My irreverent and occasionally insightful observations on the news of the day, FWIW:

Ross Perot was Trump Before Trump was Trump

Ross Perot – who died this week at 89 – was not just the most successful independent presidential candidate in our lifetimes, he was also remarkably prescient. The billionaire founder and former CEO of EDS – which was acquired by HP for $13.9 billion in 2008 – famously predicted that NAFTA would devastate the U.S. manufacturing sector:

“You implement that NAFTA, the Mexican trade agreement, where they pay people a dollar an hour, have no health care, no retirement, no pollution controls, et cetera, and you’re going to hear a giant sucking sound of jobs being pulled out of this country right at a time when we need the tax base to pay the debt and pay down the interest on the debt and get our house back in order. The core problem that faces everybody in manufacturing, it’s that agreement that’s about to be put into practice.”

During a three-way presidential debate with Bill Clinton and George H. W. Bush in 1992 he also said, “We cannot be the policeman of the world any longer,” adding, “We spend $300 billion a year defending the world. Germany and Japan spent around $30 billion apiece. It’s neat. If I can get you to defend me and I can spend all my money building industry, that’s a home run for me.”

Any of that sound familiar? And you thought President Trump came up with that stuff.

Generation Me Strikes Again

Megan Rapinoe – co-captain of the U.S. Women’s soccer team that won its second World Cup, unabashed activist, national anthem kneeler and Trump critic – was recorded posing on a parade float in Manhattan with a bottle of Veuve Clicquot Champaign in one hand and the World Cup trophy in the other, saying, “I deserve this. I deserve this. Everything. Everything.”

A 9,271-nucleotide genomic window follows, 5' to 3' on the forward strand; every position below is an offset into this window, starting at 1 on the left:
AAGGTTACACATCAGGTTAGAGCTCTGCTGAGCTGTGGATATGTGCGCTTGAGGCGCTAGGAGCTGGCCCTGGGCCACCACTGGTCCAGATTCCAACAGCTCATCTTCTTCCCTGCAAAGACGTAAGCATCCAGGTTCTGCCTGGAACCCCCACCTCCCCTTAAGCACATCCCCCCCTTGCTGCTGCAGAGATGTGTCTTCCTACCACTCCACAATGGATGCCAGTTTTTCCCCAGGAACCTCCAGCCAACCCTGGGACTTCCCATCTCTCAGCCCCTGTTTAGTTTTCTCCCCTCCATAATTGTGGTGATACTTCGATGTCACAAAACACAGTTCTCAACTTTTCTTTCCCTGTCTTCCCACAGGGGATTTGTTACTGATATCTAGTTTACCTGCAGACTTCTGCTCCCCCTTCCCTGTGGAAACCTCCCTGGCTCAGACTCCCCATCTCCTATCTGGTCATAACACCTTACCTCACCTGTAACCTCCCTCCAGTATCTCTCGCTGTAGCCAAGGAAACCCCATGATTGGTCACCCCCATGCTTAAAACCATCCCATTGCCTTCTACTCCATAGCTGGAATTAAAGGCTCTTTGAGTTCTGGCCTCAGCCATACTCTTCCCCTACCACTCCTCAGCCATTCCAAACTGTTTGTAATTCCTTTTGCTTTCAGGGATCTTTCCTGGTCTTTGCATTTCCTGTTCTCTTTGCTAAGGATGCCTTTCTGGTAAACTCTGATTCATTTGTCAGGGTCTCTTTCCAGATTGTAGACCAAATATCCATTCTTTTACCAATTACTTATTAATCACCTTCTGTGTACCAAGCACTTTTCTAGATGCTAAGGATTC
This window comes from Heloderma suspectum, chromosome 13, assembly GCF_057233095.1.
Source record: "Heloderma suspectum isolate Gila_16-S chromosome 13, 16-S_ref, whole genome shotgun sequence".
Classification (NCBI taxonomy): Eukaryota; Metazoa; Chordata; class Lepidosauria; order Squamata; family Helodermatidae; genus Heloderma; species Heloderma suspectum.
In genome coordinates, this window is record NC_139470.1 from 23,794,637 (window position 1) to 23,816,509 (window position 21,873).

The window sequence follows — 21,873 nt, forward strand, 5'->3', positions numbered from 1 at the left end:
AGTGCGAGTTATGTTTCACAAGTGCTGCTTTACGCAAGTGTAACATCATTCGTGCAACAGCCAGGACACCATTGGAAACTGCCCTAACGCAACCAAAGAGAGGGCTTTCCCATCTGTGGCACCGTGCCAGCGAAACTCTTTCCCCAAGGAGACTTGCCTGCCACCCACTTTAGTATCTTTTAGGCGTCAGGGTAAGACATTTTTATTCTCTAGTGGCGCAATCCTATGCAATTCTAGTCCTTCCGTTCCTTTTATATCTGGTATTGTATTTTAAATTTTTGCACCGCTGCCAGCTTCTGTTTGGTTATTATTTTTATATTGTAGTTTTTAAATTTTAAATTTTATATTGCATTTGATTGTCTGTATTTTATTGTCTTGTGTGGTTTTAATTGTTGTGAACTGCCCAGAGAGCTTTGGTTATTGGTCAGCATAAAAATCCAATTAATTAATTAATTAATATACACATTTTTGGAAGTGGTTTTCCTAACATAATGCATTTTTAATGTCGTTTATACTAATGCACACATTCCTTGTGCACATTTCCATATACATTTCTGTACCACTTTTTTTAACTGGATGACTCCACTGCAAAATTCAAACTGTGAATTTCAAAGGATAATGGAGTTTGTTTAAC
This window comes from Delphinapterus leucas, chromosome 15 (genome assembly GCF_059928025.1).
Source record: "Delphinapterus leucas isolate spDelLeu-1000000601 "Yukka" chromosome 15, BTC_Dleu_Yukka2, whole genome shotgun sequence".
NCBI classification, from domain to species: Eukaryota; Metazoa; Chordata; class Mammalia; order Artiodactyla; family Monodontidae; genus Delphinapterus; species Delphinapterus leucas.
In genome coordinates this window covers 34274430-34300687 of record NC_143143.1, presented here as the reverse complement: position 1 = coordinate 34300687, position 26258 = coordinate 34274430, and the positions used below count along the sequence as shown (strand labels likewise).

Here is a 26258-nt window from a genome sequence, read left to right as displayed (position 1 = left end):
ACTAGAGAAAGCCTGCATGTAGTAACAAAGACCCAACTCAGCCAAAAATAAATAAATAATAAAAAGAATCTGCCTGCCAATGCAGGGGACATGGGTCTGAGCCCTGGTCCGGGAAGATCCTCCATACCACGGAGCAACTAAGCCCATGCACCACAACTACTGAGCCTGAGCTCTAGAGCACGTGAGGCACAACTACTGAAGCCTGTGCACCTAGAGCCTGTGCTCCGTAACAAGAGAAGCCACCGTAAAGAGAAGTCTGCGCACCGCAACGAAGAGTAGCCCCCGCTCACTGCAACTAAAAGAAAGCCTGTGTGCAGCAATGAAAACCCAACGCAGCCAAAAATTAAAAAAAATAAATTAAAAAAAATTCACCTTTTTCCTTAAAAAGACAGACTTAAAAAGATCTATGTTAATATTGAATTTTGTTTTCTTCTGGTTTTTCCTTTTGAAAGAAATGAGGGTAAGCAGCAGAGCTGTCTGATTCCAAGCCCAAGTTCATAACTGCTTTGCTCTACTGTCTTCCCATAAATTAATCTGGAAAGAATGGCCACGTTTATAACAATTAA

So much for team spirit, national spirit and all that. Generation Me strikes again.

Less Than Zero

Longtime readers know how much respect I have for economists (less than zero), and I’ve stated my reasons for believing they’re generally a clueless bunch more than once, including here. There is one exception, though: Art Laffer. I don’t just respect Laffer because of his groundbreaking work for Ronald Regan and others on supply-side economics, and his eponymous curve on the relationship between tax rates and tax revenue. I also love his lighthearted sense of humor.

Check out this recent CNBC interview where Laffer explains why U.S. monetary policy should be controlled by the President and Congress, like any other federal policy, instead of the Fed being an independent group of academics beholden to no one. In a previous interview he also said he believes that quantitative easing actually extended the Great Recession. For what it’s worth, I agree on both counts.

No Secrets = Happy Life

Sir Kim Darroch who, until yesterday, was U.K. Ambassador to the U.S., resigned after a confidential cable including some unflattering comments on the Trump Administration leaked to the Daily Mail and went viral, causing President Trump to denounce the lifelong government official and freeze him out of future dealings with his administration.

ICYMI, here’s one of the quotes that made the rounds: “We don’t really believe this Administration is going to become substantially more normal; less dysfunctional; less unpredictable; less faction riven; less diplomatically clumsy and inept.” He also called Trump “insecure” and warned that his career could end in “disgrace.”

Sure, the bureaucrat was just doing his job. So was the media. So was Trump. And so was Boris Johnson, the front-runner to succeed Theresa May as British Prime Minister who said that whoever leaked the secret transmissions should be “run down, caught and eviscerated” while failing to explicitly support Darroch, which apparently led to his resignation. Guess Brits are big on votes of confidence so their absence spells doom.

You know what they say, c’est la vie. I say, if you live your life like an open book – as if everything you say and write will be known by everyone – you’ll have an easier time of it. Not that I live that way but hey, you know the drill; do as I say, not as I do.

Image credit Jamie Smed / Flickr